Do a lot of graduate programs provide assistantships to their students (e.g. teaching or research assistantships)? How common is it for graduate students to be paid while going to graduate school?
closed as too broad by Davidmh, Peter Jansson, Ben Webster, seteropere, jakebeal Oct 30 '14 at 1:41
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This depends on many factors, including the discipline, the degree, and the institution. Some disciplines have a lot more research dollars to support research assistants. For example, scientifically oriented programs tend to have more money to support students than liberal arts degrees; PhD programs tend to have more money than terminal Master's programs; and, of course, educational institutions exhibit a lot variability in terms of their overall resources.
To answer your first question:
Do a lot of graduate programs provide assistantships to their students (e.g. teaching or research assistantships)?
In my experience, programs do not provide assistantships -- professors do. When you are applying to a program, whether Master's or PhD, your application is considered in relation to work that the faculty of that department have on the table for the next year or several years. For RAships this is grant-funded projects; for TAships these are large-workload courses.
In my understanding, just about all graduate programs (except not so much in professional degrees like business, law, medicine, and perhaps a couple others - although there are definitely exceptions) provide R/TAships. This is so for simple reasons that there is research and teaching to be done, faculty don't have time to do it all by themselves, and graduate students are the cheapest workforce with post-Bachelor credentials for an institution of higher education.
So, yes, a lot of programs provide these assistantships. You should assume the program you are applying to does. This is easily confirmed by reviewing the websites of current grant-funded projects run by the faculty (research groups/labs/centers) and seeing if they have graduate students on their rosters.
To the second question:
How common is it for graduate students to be paid while going to graduate school?
This largely depends on the size (for TAships) and/or amount of research activity (for RAships) at the institution and the department in question. The typical heuristic applies: engineering and engineering-like hard sciences tend to be better funded, philosophy and theater tend to be barely scraping by, and the social sciences are somewhere in between. (Of course there are exceptions to every rule, and you might find a truly flourishing social science program here and there, just as you might find a relatively cash-light hard science program.)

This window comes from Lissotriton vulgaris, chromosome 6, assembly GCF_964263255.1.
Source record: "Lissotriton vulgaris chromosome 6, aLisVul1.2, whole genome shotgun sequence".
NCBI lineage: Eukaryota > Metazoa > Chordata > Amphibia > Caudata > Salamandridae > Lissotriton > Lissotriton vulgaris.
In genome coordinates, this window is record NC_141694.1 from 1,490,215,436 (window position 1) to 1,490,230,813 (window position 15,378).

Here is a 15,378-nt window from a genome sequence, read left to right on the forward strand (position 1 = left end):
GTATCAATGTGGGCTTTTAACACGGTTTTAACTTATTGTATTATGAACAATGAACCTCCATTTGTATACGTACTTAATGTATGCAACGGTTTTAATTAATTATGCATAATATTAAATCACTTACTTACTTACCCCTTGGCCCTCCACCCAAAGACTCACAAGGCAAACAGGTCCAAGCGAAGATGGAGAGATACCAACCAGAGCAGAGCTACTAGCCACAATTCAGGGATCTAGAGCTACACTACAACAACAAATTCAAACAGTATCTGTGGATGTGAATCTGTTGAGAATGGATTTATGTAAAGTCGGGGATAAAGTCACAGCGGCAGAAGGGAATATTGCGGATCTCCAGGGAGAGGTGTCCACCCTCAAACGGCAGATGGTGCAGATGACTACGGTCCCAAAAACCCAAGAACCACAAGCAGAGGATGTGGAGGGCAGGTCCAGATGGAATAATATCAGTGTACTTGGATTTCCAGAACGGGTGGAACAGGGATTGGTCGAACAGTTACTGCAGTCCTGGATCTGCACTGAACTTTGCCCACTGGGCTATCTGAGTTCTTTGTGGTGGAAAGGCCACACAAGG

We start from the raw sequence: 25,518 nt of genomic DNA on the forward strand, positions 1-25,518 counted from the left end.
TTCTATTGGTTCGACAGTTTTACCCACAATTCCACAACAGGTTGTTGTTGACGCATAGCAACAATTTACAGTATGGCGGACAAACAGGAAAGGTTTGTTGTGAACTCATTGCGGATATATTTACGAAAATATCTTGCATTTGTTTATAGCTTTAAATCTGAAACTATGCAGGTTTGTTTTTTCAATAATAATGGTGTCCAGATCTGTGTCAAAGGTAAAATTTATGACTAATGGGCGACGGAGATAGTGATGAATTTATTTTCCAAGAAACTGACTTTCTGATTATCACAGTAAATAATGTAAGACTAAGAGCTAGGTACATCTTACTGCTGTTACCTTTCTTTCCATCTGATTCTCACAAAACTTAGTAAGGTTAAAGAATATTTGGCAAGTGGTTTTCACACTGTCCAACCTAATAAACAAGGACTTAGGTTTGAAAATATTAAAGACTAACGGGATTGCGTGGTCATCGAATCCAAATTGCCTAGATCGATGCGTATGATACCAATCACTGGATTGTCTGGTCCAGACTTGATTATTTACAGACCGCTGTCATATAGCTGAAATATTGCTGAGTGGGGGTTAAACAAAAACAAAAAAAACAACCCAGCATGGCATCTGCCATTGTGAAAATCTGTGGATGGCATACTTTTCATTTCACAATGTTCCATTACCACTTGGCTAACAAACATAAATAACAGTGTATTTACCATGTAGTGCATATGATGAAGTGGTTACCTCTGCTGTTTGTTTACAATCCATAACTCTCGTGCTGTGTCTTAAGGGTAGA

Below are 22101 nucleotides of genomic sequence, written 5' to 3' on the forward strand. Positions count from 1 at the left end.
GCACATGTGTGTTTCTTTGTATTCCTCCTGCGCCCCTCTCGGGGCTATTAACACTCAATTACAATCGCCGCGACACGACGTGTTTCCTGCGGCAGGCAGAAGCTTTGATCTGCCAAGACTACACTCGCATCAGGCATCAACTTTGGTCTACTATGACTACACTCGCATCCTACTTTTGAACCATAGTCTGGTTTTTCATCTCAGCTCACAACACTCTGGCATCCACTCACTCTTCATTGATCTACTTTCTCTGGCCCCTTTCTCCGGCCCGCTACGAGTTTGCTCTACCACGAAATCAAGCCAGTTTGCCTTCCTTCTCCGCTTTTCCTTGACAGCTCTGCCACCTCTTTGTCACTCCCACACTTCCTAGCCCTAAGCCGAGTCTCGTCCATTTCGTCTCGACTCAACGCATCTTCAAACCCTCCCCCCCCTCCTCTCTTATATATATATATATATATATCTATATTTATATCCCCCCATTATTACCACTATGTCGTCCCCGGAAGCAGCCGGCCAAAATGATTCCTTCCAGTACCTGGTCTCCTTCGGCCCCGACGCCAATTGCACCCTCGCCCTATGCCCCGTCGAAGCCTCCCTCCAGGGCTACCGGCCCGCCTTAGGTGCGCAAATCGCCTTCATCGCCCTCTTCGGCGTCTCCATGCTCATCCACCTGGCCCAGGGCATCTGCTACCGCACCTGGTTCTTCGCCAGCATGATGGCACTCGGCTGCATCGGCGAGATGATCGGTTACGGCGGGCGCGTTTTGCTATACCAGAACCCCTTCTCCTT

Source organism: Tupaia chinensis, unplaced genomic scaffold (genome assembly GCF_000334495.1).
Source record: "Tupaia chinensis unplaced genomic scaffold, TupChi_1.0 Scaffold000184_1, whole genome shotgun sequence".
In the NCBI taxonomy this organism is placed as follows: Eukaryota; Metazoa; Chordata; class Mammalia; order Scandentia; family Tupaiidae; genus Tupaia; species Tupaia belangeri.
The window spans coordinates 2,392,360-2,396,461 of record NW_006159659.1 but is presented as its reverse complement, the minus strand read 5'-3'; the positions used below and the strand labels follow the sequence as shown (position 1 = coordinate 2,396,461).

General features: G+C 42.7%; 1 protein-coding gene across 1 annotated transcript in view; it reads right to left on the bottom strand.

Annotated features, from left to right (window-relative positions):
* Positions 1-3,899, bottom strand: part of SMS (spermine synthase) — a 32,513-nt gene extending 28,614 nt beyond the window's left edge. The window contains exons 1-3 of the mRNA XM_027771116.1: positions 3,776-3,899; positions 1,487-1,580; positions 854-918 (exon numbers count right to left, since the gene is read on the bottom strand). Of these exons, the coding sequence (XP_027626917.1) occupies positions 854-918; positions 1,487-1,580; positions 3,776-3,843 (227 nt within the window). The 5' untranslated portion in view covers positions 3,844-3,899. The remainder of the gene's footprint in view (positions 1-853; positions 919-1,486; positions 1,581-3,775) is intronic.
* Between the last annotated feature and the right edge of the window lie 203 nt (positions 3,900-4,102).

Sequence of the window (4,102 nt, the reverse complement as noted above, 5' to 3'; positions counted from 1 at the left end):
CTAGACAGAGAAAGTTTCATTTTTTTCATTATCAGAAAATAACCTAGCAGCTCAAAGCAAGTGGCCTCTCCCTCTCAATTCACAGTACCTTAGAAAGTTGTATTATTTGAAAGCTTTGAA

Beyond these generalities, it depends on the fit between you (your qualifications and goals) and the on-going projects and needs of the faculty who will be advising you and whose research you are interested in. Most likely you will at times have to reconcile the trade-off between seeking an RAship on a project you are not really interested in, or proudly sticking with doing exactly what you want to be doing while paying out-of-pocket or debt financing your studies. This is the nature of the graduate game, and THAT is indeed common. Good Luck!
Generally, if it's a research degree (i.e., a PhD or a research-focused Masters designed to lead to a PhD), some form of assistantship or fellowship will be provided to cover tuition and a stipend. The details including the nature, requirements, stipend size, and other perks will vary by field, institution, and department and sometimes even by how much a department or professor wants a particular student. The degree to which this funding or these assistantships are guaranteed — and the periods during which they are guaranteed — can vary as well.
If the graduate degree is a non-research masters (e.g., an MBA) assistantships will almost never be offered or guaranteed although they are sometimes possible. Most students are expected to pay.